How Tamworth Country Music Festival, Golden Guitars went from humble beginnings to coveted gold
As Tamworth celebrates its 50th country music festival, the late Slim Dusty still holds the record for 38 Golden Guitars, an honor he shares with musician Lee Kernaghan.
But it was Slim’s wife, Joy McKean, who won the first-ever Golden Guitar in 1973 for writing one of Slim’s most iconic songs: Lights on the Hill.
The festival’s annual Golden Guitar Awards are Australian country music’s highest honor, and Lights on the Hill was written from Joy’s own experience towing a heavy caravan to the infamous Devil’s Pinch near Guyra on the sets. of northern New South Wales.
The New England highway trip on a rainy night was made more difficult as the vehicle’s headlight dimmer was on the ground near the brake and Joy was limited to using one foot due to a leg stirrup.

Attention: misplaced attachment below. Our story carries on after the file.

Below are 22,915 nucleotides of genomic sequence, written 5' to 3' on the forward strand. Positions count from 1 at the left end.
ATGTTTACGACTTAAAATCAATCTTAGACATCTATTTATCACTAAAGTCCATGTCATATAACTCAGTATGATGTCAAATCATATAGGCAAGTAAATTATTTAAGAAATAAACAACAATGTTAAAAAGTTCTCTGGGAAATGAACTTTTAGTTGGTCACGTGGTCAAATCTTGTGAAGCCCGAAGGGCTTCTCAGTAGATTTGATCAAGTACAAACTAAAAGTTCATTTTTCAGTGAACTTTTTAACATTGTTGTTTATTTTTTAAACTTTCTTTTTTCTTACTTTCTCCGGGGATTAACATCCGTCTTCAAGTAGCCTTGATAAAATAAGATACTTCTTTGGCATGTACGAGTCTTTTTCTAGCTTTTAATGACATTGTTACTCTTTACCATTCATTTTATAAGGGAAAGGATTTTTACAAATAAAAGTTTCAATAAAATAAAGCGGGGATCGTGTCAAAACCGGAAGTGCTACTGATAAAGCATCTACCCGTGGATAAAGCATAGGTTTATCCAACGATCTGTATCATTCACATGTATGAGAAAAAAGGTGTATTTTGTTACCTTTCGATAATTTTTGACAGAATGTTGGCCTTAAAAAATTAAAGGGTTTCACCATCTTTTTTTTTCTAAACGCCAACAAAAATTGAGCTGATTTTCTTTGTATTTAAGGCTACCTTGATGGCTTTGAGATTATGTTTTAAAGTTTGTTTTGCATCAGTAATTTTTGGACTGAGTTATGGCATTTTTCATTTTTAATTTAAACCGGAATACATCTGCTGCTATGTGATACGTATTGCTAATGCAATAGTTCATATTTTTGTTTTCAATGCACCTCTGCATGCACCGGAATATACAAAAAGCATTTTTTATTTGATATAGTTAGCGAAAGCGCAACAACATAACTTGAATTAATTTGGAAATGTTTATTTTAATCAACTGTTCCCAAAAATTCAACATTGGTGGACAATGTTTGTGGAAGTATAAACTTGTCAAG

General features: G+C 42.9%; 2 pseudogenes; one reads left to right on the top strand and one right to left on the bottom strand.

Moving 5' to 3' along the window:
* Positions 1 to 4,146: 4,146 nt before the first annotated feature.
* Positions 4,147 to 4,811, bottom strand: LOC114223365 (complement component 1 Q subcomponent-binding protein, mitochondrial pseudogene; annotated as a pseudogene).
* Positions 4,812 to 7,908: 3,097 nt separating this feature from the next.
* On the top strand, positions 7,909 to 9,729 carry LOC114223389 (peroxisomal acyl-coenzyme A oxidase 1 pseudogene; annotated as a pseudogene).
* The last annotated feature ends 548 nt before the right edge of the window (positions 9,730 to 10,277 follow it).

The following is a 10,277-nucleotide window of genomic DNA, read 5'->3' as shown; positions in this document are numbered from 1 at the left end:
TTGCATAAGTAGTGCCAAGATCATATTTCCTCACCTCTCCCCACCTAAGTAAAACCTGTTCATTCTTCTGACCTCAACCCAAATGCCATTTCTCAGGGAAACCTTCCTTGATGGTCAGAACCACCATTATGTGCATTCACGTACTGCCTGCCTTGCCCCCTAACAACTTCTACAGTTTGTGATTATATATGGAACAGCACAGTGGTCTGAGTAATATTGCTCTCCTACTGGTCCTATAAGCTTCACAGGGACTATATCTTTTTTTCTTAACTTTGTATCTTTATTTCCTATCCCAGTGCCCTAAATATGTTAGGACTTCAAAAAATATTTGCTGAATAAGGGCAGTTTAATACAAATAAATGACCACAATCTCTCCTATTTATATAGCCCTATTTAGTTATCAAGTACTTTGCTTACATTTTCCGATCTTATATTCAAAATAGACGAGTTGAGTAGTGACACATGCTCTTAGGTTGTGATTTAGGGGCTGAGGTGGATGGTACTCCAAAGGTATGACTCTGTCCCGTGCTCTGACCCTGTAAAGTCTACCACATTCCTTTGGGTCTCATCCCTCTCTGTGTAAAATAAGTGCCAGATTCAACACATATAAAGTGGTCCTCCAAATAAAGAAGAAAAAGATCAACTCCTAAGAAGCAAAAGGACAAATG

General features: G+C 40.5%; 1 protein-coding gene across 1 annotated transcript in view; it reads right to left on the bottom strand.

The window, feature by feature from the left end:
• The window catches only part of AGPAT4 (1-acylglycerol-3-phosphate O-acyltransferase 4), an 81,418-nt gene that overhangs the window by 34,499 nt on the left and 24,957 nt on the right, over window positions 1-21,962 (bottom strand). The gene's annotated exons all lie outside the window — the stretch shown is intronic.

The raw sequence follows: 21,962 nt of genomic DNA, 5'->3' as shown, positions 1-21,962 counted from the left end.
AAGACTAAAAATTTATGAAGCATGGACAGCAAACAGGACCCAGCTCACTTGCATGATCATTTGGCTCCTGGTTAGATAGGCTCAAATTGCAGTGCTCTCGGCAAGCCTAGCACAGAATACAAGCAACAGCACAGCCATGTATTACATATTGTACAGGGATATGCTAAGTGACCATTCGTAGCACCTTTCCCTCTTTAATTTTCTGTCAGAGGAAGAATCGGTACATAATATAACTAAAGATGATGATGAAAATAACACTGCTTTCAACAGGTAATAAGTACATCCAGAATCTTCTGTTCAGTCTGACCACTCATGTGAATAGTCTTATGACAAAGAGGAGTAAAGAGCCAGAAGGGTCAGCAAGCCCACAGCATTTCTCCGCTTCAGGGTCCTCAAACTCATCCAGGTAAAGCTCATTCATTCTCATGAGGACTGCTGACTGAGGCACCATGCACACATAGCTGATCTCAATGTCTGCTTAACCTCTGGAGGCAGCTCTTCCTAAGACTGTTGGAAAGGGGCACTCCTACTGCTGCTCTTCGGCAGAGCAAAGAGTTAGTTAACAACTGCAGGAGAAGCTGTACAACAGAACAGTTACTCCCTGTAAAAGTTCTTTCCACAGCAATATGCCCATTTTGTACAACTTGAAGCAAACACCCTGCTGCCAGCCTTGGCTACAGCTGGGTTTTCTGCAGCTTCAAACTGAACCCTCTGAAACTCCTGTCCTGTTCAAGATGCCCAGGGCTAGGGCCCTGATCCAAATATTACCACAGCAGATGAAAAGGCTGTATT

“I’d turn on my high beams to see where the next bend was, a truck would come [the hill] and I would do it well in the eyes,” she said.
“I knew that if I took my foot away [the accelerator] for too long [to use the dimmer] the vehicle would stall or begin to roll back due to the weight of the van.”
The song came to her on the beat of the windscreen wipers and by the time she reached Warwick in South Queensland it was over.
So many country music songs are stories about life and every year the best of them are celebrated at Tamworth.
Plagued by floods, drought, bushfires and more recently a pandemic, the Tamworth Country Music Festival has survived it all to reach 50 events.
The festival evolved almost by accident when radio station 2TM tried to regain some of the audience it had lost to a new rival in the early 1960s.
“Suddenly, with the introduction of television, the public evaporated at night,” said co-founder Max Ellis.
A country music show called Hoedown, hosted by John Minson, garnered the most attention thanks to the station’s unique frequency reach.